The fourth book relates the spread of civil war amongst the Persians, their victories and successes during the rule of Baram. The murder of Pherochanes. Zadespras 12 goes over to the enemy. Hormisdas; deprived of the throne by Bindoes, is allowed to plead his cause in chains. After, Bindoes has replied, the son of Hormisdas and the queen are put to death and cut to pieces before his eyes; he himself is blinded and subsequently beaten to death by order of his son Chosroes, who was chosen to succeed him. The vigorous rule of Baram. The flight of Chosroes, king of Persia, to Circensium, whence he sends a letter and an embassy to the emperor Maurice. How Baram schemes to get himself made king by the Persians, but, unable to persuade them to elect him, proclaims himself. The emperor removes Chosroes to Hierapolis, accompanied by a suite worthy of his rank. What took place between Baram and Chosroes, before the latter made an alliance with the Romans. The ambassadors sent by Baram to Maurice are dismissed, while those of Chosroes are welcomed. The emperor sends the bishop of Melitene and Gregory, bishop of Antioch, to Chosroes. The treacherous murder of Baram by Zamerdes, Zoanambes, and others. Bindoes, who had taken part in the plot against Baram, flees to Persia. Martyropolis restored by Chosroes to the Romans. The traitor Sittas burnt to death The festal oration delivered by Dometian, bishop of Melitene, on the occasion of the recovery of the city. Such is the contents of the fourth book.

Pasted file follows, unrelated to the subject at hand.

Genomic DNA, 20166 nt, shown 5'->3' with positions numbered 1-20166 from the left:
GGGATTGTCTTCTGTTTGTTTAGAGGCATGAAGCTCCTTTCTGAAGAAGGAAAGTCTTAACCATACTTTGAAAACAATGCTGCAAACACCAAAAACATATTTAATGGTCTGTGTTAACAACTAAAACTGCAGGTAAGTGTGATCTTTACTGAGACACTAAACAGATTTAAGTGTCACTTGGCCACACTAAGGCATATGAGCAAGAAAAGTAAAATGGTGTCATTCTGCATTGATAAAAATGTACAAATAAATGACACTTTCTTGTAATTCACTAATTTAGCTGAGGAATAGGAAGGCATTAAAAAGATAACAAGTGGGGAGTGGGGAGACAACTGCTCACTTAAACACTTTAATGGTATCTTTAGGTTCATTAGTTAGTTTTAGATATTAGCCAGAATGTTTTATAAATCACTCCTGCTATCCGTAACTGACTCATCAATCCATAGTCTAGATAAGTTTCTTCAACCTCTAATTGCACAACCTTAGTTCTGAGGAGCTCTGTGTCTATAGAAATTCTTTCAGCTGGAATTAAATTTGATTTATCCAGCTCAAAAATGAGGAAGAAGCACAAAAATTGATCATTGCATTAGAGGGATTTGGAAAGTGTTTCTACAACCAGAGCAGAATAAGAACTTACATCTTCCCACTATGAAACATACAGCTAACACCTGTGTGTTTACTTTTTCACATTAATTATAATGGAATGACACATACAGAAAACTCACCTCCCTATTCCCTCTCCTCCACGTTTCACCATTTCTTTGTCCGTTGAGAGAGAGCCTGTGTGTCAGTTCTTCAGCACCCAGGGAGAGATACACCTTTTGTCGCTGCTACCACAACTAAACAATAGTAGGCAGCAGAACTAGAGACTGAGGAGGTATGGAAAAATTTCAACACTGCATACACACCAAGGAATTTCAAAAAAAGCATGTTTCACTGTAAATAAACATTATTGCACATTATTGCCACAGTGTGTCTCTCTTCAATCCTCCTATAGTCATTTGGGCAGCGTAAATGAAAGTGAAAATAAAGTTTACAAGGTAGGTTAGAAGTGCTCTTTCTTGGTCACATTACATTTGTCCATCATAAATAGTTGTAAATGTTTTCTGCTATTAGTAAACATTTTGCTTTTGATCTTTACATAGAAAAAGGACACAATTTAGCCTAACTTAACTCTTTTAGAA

The fifth book relates how Chosroes, king of the Persians, being dejected and sick at heart, sends a message to the shrine of Sergius the martyr,13 the object of devotion also of the rest of the barbarians, entreating him to show him a way out of misfortune, and promising him the gift of a golden cross set with gems. Zadespras treacherously killed by Rosas at the instigation of Blischames, and other events favourable to Chosroes. Chosroes gives a bond for money lent by the emperor Maurice, and sends an embassy requesting that Comentiolus be dismissed from the command; the appointment of Narses in his stead, and the alliance with the Romans against the usurper Baram. The royal gifts sent by Maurice to Chosroes. The keys of Daras handed over to the emperor by the Persian ambassador Dol(a)bzas. The speech of Dometian, bishop of Melitene, exhorting the Romans to make an alliance with Chosroes against Baram. The successes of Chosroes before the collision between the Romans and Persians. How Chosroes recovers his throne and the royal treasures with the aid of Bindoes. Junction of the Roman forces in Armenia and the East, battle with Baram, and brilliant victory of the Romans. In this battle, in which Narses was in command, some Turks were taken prisoners who bore on their foreheads the sign of the cross, which they declared they had formerly placed there to deliver them from the ravages of a pestilence. Golinduch the Persian and his severely ascetic life. The return of Chosroes to his own dominions. The gifts sent by Chosroes to Sergius the martyr. His petition to the saint to bestow pregnancy upon his wife Sirem, who was a Christian. His petition proving successful, he sends valuable gifts to the shrine of the martyr. Chosroes punishes all those who took part in the revolt and puts Bindoes to death, as having lifted his hands against the king. Chosroes predicts that the Romans will revolt against their tyrannical masters. The embassy of Probus, bishop of Chalcedon, the portrait of the Mother of God, and what took place at the embassy. The emperor's visit to Anchialus in Europe, where he is met by a portent in the form of a sow. His return to the palace and the arrival of the embassy of Zalabzas. Such is the contents of the fifth book.